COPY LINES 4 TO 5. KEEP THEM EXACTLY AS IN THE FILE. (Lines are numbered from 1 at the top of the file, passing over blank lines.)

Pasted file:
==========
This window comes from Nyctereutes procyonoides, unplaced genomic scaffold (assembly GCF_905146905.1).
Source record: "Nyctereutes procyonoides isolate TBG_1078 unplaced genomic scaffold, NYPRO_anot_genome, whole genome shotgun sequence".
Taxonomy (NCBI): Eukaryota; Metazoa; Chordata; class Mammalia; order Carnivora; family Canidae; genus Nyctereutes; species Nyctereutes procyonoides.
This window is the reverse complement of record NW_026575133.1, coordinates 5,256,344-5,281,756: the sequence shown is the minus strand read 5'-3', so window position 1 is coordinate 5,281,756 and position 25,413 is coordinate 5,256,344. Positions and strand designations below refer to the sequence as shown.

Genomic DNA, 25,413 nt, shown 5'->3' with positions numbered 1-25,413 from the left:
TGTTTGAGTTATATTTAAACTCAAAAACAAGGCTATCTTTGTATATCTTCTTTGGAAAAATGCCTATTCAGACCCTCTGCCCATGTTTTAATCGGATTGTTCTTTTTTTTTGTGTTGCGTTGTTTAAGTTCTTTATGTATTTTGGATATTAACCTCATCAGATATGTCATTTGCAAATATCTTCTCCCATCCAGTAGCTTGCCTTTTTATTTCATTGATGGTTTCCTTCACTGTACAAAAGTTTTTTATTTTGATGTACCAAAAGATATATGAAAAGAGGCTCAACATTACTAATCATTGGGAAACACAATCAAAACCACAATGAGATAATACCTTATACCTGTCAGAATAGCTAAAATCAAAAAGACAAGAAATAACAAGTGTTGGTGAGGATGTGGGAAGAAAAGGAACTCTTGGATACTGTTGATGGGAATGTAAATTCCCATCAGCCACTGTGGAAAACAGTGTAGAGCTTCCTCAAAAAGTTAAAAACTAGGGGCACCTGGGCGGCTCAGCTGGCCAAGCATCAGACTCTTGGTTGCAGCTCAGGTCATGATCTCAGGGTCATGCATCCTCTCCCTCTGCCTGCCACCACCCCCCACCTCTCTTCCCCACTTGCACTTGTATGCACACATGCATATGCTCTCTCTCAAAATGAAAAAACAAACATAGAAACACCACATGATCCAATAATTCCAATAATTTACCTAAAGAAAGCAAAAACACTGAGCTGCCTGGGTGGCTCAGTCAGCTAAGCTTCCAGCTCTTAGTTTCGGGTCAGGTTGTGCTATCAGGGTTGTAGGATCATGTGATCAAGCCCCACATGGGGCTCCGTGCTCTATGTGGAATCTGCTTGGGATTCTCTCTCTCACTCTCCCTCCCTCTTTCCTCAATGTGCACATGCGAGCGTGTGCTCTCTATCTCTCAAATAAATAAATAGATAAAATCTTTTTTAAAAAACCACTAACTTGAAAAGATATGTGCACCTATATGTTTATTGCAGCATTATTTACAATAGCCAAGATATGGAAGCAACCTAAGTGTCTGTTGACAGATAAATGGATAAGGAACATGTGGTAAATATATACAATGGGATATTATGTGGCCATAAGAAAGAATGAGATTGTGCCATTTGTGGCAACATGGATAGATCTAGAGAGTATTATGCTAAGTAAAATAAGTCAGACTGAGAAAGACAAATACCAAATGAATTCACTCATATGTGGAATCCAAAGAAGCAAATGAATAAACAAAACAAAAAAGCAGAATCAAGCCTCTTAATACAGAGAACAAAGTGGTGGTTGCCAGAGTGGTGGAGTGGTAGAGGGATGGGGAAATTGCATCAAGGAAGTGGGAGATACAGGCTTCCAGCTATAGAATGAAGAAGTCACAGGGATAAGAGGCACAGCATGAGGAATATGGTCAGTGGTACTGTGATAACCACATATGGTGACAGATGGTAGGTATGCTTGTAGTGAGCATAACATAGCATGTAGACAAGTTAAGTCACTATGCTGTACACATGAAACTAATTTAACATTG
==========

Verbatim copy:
This window is the reverse complement of record NW_026575133.1, coordinates 5,256,344-5,281,756: the sequence shown is the minus strand read 5'-3', so window position 1 is coordinate 5,281,756 and position 25,413 is coordinate 5,256,344. Positions and strand designations below refer to the sequence as shown.

Genomic DNA, 25,413 nt, shown 5'->3' with positions numbered 1-25,413 from the left: